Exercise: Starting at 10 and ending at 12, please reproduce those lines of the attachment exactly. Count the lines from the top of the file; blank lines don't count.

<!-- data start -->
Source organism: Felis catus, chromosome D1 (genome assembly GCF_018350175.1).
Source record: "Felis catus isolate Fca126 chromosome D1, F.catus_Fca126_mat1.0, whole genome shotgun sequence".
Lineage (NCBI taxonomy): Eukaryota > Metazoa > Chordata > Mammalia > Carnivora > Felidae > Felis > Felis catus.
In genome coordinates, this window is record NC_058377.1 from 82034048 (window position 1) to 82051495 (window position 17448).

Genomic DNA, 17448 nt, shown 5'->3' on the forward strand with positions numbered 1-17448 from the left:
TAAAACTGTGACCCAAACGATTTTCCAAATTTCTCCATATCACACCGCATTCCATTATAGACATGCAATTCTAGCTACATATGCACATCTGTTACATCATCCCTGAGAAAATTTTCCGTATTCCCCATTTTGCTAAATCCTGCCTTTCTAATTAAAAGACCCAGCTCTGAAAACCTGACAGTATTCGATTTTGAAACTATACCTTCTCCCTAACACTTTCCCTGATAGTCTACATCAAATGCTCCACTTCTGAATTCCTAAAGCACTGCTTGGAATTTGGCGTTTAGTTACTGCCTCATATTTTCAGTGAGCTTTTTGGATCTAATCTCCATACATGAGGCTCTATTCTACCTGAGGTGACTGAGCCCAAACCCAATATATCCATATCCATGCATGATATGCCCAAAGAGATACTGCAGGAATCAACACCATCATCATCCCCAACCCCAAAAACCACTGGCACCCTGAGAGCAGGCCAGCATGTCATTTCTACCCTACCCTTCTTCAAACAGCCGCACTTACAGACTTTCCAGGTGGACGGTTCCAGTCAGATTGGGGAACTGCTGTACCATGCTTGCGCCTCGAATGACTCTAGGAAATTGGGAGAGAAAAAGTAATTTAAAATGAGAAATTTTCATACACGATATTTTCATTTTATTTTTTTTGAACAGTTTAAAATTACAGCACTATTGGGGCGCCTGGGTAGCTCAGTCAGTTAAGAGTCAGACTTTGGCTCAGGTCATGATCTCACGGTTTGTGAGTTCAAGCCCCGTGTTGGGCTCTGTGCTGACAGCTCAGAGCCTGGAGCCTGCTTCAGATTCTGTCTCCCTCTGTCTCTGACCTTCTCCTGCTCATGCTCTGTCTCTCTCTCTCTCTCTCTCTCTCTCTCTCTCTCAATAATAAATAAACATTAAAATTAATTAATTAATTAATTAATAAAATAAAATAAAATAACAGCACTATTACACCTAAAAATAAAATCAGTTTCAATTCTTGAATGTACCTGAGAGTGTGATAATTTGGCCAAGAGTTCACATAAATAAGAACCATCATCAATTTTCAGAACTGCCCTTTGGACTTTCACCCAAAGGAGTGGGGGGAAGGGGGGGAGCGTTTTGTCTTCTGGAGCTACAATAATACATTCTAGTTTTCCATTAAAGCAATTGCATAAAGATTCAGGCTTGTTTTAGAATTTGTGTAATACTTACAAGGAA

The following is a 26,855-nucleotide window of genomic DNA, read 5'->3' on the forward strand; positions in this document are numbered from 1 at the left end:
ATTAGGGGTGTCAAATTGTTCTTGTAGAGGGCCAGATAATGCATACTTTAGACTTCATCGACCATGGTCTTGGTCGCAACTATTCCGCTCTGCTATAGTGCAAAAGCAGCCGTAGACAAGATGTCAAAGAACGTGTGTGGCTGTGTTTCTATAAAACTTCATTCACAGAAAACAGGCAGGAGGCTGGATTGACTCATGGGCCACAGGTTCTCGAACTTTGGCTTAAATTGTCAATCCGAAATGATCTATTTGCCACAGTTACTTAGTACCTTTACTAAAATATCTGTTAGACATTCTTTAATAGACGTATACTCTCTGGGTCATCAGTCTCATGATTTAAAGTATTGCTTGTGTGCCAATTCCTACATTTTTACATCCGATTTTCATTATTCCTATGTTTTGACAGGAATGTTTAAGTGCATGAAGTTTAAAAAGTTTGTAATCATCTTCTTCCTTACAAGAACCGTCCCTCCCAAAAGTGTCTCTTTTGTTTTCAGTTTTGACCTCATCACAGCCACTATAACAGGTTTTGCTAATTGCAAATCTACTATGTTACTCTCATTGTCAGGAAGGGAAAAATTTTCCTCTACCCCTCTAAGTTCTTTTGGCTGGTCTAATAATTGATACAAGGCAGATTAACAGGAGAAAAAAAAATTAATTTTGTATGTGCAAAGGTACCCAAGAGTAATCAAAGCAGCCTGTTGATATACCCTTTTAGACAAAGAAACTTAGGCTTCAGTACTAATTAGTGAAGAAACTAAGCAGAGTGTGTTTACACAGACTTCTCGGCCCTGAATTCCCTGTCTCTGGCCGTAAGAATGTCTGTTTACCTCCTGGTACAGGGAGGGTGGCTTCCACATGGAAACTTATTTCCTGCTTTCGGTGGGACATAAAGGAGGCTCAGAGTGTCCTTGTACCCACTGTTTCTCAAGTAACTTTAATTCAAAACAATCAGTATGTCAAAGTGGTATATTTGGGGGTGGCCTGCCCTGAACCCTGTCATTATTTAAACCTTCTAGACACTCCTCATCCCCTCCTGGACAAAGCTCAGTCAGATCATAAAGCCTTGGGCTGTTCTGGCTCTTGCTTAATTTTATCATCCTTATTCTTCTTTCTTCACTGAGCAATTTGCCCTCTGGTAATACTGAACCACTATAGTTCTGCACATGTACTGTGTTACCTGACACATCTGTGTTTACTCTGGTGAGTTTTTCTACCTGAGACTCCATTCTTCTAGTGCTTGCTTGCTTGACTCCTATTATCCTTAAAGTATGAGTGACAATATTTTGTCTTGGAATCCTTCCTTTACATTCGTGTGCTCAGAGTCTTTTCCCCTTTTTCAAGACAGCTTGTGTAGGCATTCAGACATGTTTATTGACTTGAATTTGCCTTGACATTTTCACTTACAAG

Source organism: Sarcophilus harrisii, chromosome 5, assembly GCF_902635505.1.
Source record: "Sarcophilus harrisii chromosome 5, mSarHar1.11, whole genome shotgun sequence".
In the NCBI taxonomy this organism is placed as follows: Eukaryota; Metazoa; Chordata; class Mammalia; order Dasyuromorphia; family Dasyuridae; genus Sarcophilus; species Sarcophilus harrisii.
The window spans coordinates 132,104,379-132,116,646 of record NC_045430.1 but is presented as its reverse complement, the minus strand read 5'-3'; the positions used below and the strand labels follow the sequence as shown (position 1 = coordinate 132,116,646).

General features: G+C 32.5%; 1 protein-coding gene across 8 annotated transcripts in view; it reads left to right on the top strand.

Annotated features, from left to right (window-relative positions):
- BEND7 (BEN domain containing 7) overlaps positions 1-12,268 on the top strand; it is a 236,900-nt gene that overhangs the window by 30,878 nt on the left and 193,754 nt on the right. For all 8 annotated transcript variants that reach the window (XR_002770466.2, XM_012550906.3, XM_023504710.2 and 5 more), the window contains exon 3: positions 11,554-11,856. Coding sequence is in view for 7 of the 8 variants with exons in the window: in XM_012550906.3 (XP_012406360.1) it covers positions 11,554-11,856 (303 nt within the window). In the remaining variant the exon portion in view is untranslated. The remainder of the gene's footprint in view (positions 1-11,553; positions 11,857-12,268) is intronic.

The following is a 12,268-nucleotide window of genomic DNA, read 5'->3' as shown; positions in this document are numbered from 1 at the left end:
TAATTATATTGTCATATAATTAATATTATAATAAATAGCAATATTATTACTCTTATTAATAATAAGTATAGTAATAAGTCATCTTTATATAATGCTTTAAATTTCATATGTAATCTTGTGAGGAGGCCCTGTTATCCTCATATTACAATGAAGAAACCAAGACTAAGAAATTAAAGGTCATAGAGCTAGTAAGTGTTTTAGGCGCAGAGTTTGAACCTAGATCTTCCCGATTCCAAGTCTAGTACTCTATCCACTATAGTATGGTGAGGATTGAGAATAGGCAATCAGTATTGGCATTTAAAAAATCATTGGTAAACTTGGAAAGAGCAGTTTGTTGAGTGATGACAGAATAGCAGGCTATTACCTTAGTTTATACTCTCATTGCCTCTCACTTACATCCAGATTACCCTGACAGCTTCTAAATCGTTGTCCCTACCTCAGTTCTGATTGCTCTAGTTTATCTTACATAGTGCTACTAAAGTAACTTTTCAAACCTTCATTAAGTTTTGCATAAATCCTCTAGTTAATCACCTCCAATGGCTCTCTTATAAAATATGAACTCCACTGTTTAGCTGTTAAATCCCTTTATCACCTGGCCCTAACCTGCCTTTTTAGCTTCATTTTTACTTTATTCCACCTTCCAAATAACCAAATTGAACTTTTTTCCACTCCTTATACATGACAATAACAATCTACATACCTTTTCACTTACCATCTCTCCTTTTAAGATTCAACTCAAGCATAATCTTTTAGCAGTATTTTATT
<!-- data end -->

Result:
Source record: "Sarcophilus harrisii chromosome 5, mSarHar1.11, whole genome shotgun sequence".
In the NCBI taxonomy this organism is placed as follows: Eukaryota; Metazoa; Chordata; class Mammalia; order Dasyuromorphia; family Dasyuridae; genus Sarcophilus; species Sarcophilus harrisii.
The window spans coordinates 132,104,379-132,116,646 of record NC_045430.1 but is presented as its reverse complement, the minus strand read 5'-3'; the positions used below and the strand labels follow the sequence as shown (position 1 = coordinate 132,116,646).